Ed Savage, a veteran executive search professional, recently participated in the African American Board Leadership Institute’s (AABLI) “Pathways to Corporate Board Series,” a panel discussion advising attendees on issues related to securing board positions as a way to further careers in both the non-profit and public sectors.
Savage is a managing director of the Los Angeles office of Stanton Chase (www.stantonchase.com), a global retained executive search firm with more than 70 offices in 45 countries. He is also one of the co-founders of Stanton Chase.
“It was a distinct pleasure to join other search professionals in this panel discussion,” said Savage. “We covered a wide range of topics which, hopefully, will guide these outstanding individuals as they pursue new career opportunities and learn how securing seats on public and private boards of directors can be helpful. These leaders are motivated and see the value of serving their communities and they will make a difference as they move forward.”
Savage spoke about numerous topics that educated attendees on the process of board selection and how these positions can enhance future corporate and non-profit opportunities. The following are several of the topics that were addressed during the lively discussions:
“Those who secure board positions are regarded as unique individuals,” said Savage. “Some may have built a business and want to establish a legacy. There are many benefits. Serving on a board can be helpful in transitioning from a public to private sector position. People aspiring to serve on boards tend to look beyond their immediate positions with a desire to give back. They have a sense of appreciation and want to provide benefit and leadership through these board positions. These individuals are continually seeking ways to contribute.”
Savage stressed that those attending the AABLI program are those with strong social consciences which can also be recognized as assets as they pursue other career opportunities.
“As people move up the corporate ladder, organizations look for experiences that distinguish candidates,” said Savage. “Serving on boards clearly does that. These experiences stand out to search professionals since they show that an individual is willing to give their time to benefit other organizations through participating on boards. They are leaders who stand out because they are making a difference.”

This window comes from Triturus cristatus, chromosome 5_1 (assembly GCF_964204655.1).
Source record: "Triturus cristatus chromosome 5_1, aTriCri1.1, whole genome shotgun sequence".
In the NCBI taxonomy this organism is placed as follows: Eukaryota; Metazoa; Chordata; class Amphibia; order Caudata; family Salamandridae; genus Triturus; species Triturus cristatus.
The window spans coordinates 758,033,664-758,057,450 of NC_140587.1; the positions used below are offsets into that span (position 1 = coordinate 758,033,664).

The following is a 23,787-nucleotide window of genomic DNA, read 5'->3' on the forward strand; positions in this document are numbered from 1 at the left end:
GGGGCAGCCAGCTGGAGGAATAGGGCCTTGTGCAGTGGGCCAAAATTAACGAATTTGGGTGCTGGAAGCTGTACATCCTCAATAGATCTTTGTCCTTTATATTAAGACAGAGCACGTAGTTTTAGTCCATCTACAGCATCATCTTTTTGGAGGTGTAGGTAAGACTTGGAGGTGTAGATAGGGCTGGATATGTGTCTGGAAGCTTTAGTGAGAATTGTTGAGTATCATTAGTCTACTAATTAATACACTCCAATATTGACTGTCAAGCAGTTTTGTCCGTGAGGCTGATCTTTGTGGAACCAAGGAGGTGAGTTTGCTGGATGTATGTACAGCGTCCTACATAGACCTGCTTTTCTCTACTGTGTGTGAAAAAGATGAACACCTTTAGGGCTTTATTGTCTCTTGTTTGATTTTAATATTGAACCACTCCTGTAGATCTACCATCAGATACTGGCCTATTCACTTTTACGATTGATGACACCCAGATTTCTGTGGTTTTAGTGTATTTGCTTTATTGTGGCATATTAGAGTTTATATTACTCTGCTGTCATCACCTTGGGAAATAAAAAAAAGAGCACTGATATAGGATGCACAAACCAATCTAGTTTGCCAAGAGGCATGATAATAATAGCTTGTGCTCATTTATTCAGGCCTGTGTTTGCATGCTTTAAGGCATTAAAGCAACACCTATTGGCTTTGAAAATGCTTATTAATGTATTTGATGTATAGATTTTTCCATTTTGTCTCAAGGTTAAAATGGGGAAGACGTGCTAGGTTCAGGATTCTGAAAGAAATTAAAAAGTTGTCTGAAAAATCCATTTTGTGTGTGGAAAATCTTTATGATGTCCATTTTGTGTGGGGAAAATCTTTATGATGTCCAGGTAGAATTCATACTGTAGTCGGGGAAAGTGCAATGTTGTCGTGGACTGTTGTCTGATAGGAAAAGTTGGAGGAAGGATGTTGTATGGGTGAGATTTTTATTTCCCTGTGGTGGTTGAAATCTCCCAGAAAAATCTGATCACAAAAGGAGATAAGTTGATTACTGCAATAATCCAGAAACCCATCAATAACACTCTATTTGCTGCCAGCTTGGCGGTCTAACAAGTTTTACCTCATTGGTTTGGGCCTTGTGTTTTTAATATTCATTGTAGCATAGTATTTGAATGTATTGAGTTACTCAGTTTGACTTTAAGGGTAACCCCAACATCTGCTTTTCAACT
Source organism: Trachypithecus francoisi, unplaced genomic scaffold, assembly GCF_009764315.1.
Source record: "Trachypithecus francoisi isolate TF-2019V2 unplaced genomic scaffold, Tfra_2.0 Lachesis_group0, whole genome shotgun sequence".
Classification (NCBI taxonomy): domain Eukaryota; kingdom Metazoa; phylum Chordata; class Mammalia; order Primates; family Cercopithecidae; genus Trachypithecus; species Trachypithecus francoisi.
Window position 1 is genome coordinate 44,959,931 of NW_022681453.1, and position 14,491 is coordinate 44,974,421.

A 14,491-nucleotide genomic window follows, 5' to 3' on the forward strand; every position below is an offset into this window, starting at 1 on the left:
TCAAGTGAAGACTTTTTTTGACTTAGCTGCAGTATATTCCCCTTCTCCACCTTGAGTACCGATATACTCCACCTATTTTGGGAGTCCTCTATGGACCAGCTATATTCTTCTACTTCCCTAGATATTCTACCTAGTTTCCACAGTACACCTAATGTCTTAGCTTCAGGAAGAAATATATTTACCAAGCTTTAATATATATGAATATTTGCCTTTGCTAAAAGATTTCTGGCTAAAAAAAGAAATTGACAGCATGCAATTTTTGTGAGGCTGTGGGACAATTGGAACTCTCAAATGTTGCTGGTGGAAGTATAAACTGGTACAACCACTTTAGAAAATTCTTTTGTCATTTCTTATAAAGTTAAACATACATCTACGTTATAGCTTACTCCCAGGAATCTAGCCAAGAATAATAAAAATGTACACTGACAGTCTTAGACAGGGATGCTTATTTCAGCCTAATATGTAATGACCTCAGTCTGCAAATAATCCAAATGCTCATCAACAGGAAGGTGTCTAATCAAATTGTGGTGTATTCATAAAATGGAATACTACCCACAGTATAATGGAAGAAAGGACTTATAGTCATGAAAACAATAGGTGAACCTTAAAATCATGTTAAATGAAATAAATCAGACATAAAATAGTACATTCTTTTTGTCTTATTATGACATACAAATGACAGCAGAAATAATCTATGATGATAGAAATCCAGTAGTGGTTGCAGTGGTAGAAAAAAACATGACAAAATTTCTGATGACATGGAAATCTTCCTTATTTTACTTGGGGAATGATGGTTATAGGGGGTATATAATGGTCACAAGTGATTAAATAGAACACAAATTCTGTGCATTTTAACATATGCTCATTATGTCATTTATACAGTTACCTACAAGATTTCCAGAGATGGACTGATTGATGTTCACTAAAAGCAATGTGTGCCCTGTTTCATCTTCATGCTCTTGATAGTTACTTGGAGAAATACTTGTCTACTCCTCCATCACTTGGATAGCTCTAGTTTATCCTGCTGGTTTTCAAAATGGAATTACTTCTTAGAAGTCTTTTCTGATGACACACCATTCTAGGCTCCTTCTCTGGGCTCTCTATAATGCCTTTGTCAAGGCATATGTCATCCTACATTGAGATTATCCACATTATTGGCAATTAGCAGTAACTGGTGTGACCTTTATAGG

About the African America Board Leadership Institute
The African American Board Leadership Institute (AABLI) was established in 2011 to develop a pipeline of qualified African American candidates for membership on governing boards. Its mission is to significantly increase the representation of well-qualified African American individuals on boards and in critical board leadership positions, thereby enhancing the effectiveness of governing boards and better reflecting the diversity of the communities they serve.
AABLI’s target populations are 1) African American professionals who wish to serve on governing boards, and 2) organizations (nonprofits, foundations, commissions and corporations) seeking skilled professionals and ethnic diversity on their boards.
The mission of the African American Board Leadership Institute is to strengthen nonprofit, public and private organizations through recruiting, preparing and placing African Americans on a broad range of governing boards.